Amos – Chapter 9 – Final Judgement
I hope you make a regular practice of having the word of God open as you consider any Biblical message. You will definitely want to have Amos chapter nine handy because I will not include every verse I reference in this post. As a matter of fact, you will want to read Amos chapter nine before considering my comments.
In the Last vision, Amos saw of the Lord, the Lord was standing by the altar as recorded in Amos 9:1. The first time Amos sees the Lord in a vision the Lord is standing on a wall. If we examine 7:7-9 and put the context clues together it seems the Lord is standing on the temple wall or at least a wall very near the temple.
7 Thus He showed me: Behold, the Lord stood on a wall made with a plumb line, with a plumb line in His hand.
8 And the LORD said to me, “Amos, what do you see?”
And I said, “A plumb line.”
Then the Lord said:
“Behold, I am setting a plumb line
In the midst of My people Israel;
I will not pass by them anymore.
9 The high places of Isaac shall be desolate,
And the sanctuaries of Israel shall be laid waste.
I will rise with the sword against the house of Jeroboam.”
How did I come to the conclusion the Lord is on or near the temple wall? I get it by assembling the clues left for us in the text itself. Notice the phrase “midst of my people Israel”. The temple was supposed to be the center of the Nation’s daily existence. The temple was a physical representation of the covenant between God and the nation. Notice also the reference to the “sanctuaries of Israel” in verse 9. Putting together the context clues in the passage it is an easy conclusion that Amos sees the Lord in this passage on or near the outside of the temple.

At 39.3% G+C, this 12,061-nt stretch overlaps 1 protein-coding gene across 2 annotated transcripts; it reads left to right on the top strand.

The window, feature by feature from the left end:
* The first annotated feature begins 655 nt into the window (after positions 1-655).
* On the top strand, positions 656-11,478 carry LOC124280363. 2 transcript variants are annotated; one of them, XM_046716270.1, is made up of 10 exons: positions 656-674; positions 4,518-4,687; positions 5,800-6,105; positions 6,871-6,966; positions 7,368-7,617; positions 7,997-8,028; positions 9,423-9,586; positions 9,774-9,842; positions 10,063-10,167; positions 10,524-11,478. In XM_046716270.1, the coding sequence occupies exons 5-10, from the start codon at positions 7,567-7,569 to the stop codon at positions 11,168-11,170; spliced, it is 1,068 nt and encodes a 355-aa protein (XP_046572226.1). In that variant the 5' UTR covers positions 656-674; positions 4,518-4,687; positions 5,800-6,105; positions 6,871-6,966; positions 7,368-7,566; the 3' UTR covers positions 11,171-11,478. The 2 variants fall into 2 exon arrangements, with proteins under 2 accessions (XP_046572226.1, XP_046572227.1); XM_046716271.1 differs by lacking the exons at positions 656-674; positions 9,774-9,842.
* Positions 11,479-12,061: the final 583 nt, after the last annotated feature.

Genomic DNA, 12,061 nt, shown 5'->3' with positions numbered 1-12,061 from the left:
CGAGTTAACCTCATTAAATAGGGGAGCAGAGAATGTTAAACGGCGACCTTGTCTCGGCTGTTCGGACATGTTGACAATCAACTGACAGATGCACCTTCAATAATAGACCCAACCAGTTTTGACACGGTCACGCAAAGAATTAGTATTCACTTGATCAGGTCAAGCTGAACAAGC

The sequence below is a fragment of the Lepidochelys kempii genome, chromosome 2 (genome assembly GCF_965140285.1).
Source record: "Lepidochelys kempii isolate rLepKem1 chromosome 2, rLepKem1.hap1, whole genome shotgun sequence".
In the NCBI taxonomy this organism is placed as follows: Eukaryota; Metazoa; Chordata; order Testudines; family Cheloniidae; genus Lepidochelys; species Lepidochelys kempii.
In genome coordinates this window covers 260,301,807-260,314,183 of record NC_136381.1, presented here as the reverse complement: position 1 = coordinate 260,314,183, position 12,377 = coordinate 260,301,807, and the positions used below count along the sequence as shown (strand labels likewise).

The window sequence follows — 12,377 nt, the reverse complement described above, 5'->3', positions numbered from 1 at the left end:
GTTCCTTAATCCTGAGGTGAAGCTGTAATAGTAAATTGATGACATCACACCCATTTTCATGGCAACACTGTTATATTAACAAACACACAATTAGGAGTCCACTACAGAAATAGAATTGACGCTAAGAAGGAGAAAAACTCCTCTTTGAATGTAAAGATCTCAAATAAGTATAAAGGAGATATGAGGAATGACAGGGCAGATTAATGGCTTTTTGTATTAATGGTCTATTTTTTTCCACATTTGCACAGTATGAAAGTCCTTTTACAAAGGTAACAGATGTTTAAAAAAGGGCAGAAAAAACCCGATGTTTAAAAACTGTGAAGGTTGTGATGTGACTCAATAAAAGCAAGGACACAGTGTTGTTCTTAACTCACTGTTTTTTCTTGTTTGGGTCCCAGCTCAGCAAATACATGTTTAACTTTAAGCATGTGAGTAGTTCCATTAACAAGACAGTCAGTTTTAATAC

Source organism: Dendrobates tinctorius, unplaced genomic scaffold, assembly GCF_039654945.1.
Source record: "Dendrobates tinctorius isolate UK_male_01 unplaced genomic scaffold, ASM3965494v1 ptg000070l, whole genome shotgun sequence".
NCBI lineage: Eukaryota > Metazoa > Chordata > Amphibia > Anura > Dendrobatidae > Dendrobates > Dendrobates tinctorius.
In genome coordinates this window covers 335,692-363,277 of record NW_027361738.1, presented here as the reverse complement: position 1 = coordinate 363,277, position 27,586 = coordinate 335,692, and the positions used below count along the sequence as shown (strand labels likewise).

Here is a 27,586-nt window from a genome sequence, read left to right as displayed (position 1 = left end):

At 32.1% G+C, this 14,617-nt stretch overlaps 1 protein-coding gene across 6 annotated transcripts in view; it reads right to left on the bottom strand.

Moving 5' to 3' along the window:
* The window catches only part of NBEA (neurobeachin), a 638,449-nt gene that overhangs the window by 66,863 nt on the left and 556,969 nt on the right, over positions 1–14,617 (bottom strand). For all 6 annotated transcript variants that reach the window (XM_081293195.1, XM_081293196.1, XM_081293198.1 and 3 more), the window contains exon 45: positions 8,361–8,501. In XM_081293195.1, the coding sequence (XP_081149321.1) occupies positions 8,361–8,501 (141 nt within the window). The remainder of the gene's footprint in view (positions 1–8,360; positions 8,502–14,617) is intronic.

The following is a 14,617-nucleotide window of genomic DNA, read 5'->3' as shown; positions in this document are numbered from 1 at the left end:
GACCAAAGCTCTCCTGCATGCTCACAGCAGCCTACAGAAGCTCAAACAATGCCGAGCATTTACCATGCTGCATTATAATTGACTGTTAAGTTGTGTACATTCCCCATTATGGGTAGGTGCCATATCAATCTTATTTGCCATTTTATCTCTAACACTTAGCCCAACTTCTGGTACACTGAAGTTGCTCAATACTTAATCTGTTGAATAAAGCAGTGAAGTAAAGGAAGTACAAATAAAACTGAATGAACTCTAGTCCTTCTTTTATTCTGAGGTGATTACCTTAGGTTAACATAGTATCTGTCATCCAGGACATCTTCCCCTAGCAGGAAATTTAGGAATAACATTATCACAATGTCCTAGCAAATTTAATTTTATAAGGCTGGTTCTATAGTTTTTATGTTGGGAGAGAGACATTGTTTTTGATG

I saw the Lord standing by the altar, and He said:
“Strike the doorposts, that the thresholds may shake,
And break them on the heads of them all.
I will slay the last of them with the sword.
He who flees from them shall not get away,
And he who escapes from them shall not be delivered.
As if the text between Amos 7 and 9 is progressive we now see the Lord inside the temple where he executes final judgment.
At first glance, it would appear the Lord is commanding Amos to strike the doorposts that the thresholds may shake, however, the text is not worded that way. Amos doesn’t say, “the Lord said to me”. Think about it. Would Amos have strength enough to strike the doorposts so hard that the thresholds would shake? No. Amos is simply an observer in this vision. Amos’ job is to record and repeat what he sees.
The Lord goes on in verses two through four to describe that His judgment will fall on all of the offenders. There is no corner of the universe where they can flee to escape His wrath.
In verses five and six Amos reminds them who He is, and verses seven through nine God reminds them how he sees them.
Amos 9:10 concludes the description of God’s judgemental wrath.
10 All the sinners of My people shall die by the sword,
Who say, ‘The calamity shall not overtake nor confront us.’
Reading chapter nine carefully and considering the whole chapter together it seems to me the chapter is describing far more than the events of 722 B.C. when Assyria conquered the Northern Kingdom of Israel. I think chapter nine certainly begins with the events of 722 B.C., but I suspect they reach forward to the very end of the age when Jesus returns to the earth in final judgment.
Foolish is the one who would always only paint God as a God of love and mercy when His word makes clear He is also a God of judgment and wrath. God’s judgment is righteous and His wrath will ultimately be sated. For the believer, we have been spared God’s judgment because it was poured out on Jesus instead of us. What incredible mercy God has extended to us!
So far in the book of Amos, we have seen a furious, vengeful God of wrath. In the remaining verses of chapter nine, we get a sneak peek of God’s redemptive power. Until next time.
All Scripture Quotations from The New King James Version. Nashville: Thomas Nelson, 1982. Print.